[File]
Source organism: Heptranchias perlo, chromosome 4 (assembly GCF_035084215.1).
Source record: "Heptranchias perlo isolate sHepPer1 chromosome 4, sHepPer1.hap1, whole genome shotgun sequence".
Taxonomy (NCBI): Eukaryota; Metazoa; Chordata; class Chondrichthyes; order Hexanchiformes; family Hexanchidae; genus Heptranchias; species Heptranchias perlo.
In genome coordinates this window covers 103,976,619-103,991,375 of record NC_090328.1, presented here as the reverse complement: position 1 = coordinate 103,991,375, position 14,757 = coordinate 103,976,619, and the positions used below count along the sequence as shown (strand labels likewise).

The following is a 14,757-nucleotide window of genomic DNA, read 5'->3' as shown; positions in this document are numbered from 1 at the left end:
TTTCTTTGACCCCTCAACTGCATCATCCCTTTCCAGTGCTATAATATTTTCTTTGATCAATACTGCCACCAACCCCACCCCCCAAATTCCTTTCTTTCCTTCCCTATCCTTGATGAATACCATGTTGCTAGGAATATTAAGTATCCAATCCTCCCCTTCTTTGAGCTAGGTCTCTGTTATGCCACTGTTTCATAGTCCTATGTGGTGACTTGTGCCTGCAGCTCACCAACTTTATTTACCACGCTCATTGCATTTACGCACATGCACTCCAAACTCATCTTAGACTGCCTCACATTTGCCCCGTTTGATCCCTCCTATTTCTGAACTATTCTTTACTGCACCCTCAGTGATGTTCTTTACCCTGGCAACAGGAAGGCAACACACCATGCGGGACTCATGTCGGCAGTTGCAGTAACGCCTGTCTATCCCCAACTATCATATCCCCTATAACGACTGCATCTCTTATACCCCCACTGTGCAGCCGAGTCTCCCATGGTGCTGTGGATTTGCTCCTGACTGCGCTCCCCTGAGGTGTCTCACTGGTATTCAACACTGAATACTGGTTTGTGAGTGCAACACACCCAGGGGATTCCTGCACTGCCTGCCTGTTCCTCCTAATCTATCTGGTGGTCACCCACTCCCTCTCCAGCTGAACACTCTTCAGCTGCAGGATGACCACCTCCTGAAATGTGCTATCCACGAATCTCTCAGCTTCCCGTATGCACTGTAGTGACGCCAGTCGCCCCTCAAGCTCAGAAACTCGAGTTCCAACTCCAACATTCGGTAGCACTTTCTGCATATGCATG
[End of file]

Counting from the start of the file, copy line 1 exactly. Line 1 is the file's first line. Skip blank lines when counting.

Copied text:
Source organism: Heptranchias perlo, chromosome 4 (assembly GCF_035084215.1).